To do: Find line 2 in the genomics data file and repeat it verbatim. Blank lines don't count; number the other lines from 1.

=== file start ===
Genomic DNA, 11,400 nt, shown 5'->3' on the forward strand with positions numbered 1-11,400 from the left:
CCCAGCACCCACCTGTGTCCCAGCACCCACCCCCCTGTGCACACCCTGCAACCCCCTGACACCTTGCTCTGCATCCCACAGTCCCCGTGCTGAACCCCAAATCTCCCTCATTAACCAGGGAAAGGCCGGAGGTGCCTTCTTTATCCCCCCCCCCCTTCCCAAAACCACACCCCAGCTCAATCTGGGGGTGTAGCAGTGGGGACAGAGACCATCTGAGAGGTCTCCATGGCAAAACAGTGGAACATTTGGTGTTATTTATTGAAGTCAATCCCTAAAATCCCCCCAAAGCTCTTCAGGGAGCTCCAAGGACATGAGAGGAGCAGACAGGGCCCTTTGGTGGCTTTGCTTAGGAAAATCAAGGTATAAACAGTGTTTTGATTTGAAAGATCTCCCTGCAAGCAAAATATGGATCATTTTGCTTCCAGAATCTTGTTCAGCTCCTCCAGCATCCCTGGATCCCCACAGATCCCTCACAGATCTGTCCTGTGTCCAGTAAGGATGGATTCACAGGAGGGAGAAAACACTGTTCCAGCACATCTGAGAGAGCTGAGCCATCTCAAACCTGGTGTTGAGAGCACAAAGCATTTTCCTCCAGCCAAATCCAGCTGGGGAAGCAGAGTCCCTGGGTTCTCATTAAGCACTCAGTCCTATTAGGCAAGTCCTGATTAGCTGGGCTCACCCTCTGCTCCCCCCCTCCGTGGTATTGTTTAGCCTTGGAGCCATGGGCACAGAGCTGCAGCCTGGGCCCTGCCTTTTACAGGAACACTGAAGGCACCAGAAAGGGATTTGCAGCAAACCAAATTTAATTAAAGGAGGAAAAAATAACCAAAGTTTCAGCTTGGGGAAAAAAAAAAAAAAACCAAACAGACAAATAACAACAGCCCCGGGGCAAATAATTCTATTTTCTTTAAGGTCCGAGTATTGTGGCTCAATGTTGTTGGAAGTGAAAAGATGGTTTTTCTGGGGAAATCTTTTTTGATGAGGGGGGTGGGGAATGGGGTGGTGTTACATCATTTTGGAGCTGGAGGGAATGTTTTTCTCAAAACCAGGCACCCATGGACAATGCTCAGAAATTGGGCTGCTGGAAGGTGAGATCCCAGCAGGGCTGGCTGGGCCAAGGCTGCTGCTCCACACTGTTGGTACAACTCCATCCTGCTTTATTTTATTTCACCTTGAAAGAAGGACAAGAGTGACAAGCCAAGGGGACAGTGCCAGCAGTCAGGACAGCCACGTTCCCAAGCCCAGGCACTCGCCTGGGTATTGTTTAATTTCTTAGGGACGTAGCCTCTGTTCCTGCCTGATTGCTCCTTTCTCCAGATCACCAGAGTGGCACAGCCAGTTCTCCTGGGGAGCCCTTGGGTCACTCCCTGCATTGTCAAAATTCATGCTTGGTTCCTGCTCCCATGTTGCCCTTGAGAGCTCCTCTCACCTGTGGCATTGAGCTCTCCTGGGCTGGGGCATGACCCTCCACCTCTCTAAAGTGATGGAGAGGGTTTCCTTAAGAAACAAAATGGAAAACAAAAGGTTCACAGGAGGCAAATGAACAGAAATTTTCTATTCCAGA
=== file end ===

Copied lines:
CCCAGCACCCACCTGTGTCCCAGCACCCACCCCCCTGTGCACACCCTGCAACCCCCTGACACCTTGCTCTGCATCCCACAGTCCCCGTGCTGAACCCCAAATCTCCCTCATTAACCAGGGAAAGGCCGGAGGTGCCTTCTTTATCCCCCCCCCCCTTCCCAAAACCACACCCCAGCTCAATCTGGGGGTGTAGCAGTGGGGACAGAGACCATCTGAGAGGTCTCCATGGCAAAACAGTGGAACATTTGGTGTTATTTATTGAAGTCAATCCCTAAAATCCCCCCAAAGCTCTTCAGGGAGCTCCAAGGACATGAGAGGAGCAGACAGGGCCCTTTGGTGGCTTTGCTTAGGAAAATCAAGGTATAAACAGTGTTTTGATTTGAAAGATCTCCCTGCAAGCAAAATATGGATCATTTTGCTTCCAGAATCTTGTTCAGCTCCTCCAGCATCCCTGGATCCCCACAGATCCCTCACAGATCTGTCCTGTGTCCAGTAAGGATGGATTCACAGGAGGGAGAAAACACTGTTCCAGCACATCTGAGAGAGCTGAGCCATCTCAAACCTGGTGTTGAGAGCACAAAGCATTTTCCTCCAGCCAAATCCAGCTGGGGAAGCAGAGTCCCTGGGTTCTCATTAAGCACTCAGTCCTATTAGGCAAGTCCTGATTAGCTGGGCTCACCCTCTGCTCCCCCCCTCCGTGGTATTGTTTAGCCTTGGAGCCATGGGCACAGAGCTGCAGCCTGGGCCCTGCCTTTTACAGGAACACTGAAGGCACCAGAAAGGGATTTGCAGCAAACCAAATTTAATTAAAGGAGGAAAAAATAACCAAAGTTTCAGCTTGGGGAAAAAAAAAAAAAAACCAAACAGACAAATAACAACAGCCCCGGGGCAAATAATTCTATTTTCTTTAAGGTCCGAGTATTGTGGCTCAATGTTGTTGGAAGTGAAAAGATGGTTTTTCTGGGGAAATCTTTTTTGATGAGGGGGGTGGGGAATGGGGTGGTGTTACATCATTTTGGAGCTGGAGGGAATGTTTTTCTCAAAACCAGGCACCCATGGACAATGCTCAGAAATTGGGCTGCTGGAAGGTGAGATCCCAGCAGGGCTGGCTGGGCCAAGGCTGCTGCTCCACACTGTTGGTACAACTCCATCCTGCTTTATTTTATTTCACCTTGAAAGAAGGACAAGAGTGACAAGCCAAGGGGACAGTGCCAGCAGTCAGGACAGCCACGTTCCCAAGCCCAGGCACTCGCCTGGGTATTGTTTAATTTCTTAGGGACGTAGCCTCTGTTCCTGCCTGATTGCTCCTTTCTCCAGATCACCAGAGTGGCACAGCCAGTTCTCCTGGGGAGCCCTTGGGTCACTCCCTGCATTGTCAAAATTCATGCTTGGTTCCTGCTCCCATGTTGCCCTTGAGAGCTCCTCTCACCTGTGGCATTGAGCTCTCCTGGGCTGGGGCATGACCCTCCACCTCTCTAAAGTGATGGAGAGGGTTTCCTTAAGAAACAAAATGGAAAACAAAAGGTTCACAGGAGGCAAATGAACAGAAATTTTCTATTCCAGA